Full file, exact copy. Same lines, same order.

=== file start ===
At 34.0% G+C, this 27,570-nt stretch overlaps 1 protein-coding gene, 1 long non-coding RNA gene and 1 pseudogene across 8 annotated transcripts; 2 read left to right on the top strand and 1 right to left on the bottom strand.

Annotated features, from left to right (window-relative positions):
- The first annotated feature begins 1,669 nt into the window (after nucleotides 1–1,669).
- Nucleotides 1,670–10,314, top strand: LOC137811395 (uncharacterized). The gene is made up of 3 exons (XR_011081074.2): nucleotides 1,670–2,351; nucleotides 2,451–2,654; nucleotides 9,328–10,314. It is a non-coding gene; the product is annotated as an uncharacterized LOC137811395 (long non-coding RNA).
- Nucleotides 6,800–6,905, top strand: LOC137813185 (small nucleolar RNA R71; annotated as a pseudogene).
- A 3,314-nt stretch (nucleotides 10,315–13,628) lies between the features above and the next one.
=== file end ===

At 34.0% G+C, this 27,570-nt stretch overlaps 1 protein-coding gene, 1 long non-coding RNA gene and 1 pseudogene across 8 annotated transcripts; 2 read left to right on the top strand and 1 right to left on the bottom strand.

Annotated features, from left to right (window-relative positions):
- The first annotated feature begins 1,669 nt into the window (after nucleotides 1–1,669).
- Nucleotides 1,670–10,314, top strand: LOC137811395 (uncharacterized). The gene is made up of 3 exons (XR_011081074.2): nucleotides 1,670–2,351; nucleotides 2,451–2,654; nucleotides 9,328–10,314. It is a non-coding gene; the product is annotated as an uncharacterized LOC137811395 (long non-coding RNA).
- Nucleotides 6,800–6,905, top strand: LOC137813185 (small nucleolar RNA R71; annotated as a pseudogene).
- A 3,314-nt stretch (nucleotides 10,315–13,628) lies between the features above and the next one.